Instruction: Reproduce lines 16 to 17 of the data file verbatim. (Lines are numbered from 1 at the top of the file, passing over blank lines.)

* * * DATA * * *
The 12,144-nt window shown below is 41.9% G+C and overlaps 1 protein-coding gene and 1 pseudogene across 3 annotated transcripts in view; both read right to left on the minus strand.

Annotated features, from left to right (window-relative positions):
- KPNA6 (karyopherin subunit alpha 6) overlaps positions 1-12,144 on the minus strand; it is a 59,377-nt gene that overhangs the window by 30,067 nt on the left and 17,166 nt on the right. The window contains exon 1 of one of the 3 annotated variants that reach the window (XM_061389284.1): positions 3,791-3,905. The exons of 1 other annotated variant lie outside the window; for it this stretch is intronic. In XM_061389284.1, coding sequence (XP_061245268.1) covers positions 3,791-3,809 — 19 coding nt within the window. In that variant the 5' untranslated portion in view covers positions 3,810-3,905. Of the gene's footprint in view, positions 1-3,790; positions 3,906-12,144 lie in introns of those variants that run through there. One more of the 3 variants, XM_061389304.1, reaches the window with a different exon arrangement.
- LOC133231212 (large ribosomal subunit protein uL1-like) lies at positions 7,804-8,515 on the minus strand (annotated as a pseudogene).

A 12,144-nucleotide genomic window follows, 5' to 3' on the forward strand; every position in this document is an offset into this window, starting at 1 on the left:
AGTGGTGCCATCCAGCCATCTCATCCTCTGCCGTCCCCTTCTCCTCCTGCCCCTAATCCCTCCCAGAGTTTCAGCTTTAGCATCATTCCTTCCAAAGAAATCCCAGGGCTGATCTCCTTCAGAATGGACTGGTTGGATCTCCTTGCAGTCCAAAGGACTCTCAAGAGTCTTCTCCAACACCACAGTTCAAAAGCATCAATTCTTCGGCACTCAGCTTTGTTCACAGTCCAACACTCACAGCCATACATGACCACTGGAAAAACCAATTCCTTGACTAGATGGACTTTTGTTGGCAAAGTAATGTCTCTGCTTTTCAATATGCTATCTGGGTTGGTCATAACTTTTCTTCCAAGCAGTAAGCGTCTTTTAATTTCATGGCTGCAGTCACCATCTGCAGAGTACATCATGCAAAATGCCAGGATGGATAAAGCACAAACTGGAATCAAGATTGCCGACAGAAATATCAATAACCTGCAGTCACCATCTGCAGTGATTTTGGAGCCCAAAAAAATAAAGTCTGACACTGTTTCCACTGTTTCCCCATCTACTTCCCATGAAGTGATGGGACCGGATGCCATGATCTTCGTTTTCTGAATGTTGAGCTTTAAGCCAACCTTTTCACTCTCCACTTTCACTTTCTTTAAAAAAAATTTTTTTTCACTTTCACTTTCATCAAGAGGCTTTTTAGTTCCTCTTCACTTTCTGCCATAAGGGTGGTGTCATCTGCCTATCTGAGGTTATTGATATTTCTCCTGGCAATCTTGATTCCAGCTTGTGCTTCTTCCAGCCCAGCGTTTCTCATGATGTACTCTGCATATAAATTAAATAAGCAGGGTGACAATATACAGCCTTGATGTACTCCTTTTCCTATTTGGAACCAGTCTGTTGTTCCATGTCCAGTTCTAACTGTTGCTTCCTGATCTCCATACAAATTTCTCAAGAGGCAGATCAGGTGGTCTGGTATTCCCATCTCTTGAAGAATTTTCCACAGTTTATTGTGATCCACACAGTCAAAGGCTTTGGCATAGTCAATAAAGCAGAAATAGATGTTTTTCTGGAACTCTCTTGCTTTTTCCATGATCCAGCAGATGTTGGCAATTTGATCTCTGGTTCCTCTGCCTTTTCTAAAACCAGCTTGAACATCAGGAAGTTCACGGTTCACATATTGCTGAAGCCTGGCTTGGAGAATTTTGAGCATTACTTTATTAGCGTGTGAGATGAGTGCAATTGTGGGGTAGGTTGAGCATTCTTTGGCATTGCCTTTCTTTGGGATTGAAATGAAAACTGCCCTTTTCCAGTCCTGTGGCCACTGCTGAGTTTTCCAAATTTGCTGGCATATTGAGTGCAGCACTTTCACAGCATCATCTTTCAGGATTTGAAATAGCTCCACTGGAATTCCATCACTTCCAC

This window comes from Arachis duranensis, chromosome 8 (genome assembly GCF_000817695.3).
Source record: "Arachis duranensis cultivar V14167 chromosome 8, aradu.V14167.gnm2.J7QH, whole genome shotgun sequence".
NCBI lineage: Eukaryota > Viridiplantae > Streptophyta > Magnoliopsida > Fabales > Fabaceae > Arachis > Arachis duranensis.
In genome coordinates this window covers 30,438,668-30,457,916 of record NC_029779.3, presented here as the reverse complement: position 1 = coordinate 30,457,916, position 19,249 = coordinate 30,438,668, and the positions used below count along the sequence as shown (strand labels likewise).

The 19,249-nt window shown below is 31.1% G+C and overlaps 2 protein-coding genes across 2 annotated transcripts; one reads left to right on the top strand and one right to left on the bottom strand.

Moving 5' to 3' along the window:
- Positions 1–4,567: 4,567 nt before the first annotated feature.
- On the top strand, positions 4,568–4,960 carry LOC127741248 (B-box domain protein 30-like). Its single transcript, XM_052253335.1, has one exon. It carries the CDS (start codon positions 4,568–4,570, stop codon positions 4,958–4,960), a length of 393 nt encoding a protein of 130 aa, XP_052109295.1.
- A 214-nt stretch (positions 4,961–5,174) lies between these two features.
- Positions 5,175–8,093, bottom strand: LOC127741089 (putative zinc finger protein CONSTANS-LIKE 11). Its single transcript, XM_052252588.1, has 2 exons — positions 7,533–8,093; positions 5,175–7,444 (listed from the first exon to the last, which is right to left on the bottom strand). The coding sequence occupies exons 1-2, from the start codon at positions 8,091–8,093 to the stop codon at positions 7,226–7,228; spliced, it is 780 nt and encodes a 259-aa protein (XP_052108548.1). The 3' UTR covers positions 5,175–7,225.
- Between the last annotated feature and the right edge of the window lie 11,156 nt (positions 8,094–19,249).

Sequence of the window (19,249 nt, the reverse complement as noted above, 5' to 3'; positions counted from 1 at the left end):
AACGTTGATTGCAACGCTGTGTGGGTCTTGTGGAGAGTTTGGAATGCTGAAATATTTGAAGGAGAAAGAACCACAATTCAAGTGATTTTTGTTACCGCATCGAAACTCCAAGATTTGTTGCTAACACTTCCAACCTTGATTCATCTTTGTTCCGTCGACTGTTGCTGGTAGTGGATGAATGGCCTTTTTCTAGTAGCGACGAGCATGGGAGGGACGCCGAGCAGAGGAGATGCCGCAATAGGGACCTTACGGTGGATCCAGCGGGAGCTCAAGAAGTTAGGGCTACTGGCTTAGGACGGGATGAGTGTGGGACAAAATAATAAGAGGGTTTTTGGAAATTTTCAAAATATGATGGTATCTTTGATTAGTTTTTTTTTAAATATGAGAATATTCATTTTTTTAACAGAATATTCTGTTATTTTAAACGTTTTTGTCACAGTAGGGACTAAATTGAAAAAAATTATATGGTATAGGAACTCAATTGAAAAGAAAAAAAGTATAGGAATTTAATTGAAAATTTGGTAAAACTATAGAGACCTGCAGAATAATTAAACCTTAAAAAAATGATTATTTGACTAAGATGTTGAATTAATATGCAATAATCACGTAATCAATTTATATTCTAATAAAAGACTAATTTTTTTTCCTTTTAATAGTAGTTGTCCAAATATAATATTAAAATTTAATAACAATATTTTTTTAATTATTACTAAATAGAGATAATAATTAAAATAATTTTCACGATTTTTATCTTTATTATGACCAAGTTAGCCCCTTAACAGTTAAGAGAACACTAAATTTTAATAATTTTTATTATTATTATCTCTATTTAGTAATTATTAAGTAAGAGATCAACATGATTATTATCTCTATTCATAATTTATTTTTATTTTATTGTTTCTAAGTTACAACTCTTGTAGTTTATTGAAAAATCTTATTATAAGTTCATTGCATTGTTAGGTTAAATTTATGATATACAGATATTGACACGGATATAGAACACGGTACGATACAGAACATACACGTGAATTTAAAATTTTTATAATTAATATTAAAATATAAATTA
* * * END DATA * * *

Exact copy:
- Positions 5,175–8,093, bottom strand: LOC127741089 (putative zinc finger protein CONSTANS-LIKE 11). Its single transcript, XM_052252588.1, has 2 exons — positions 7,533–8,093; positions 5,175–7,444 (listed from the first exon to the last, which is right to left on the bottom strand). The coding sequence occupies exons 1-2, from the start codon at positions 8,091–8,093 to the stop codon at positions 7,226–7,228; spliced, it is 780 nt and encodes a 259-aa protein (XP_052108548.1). The 3' UTR covers positions 5,175–7,225.
- Between the last annotated feature and the right edge of the window lie 11,156 nt (positions 8,094–19,249).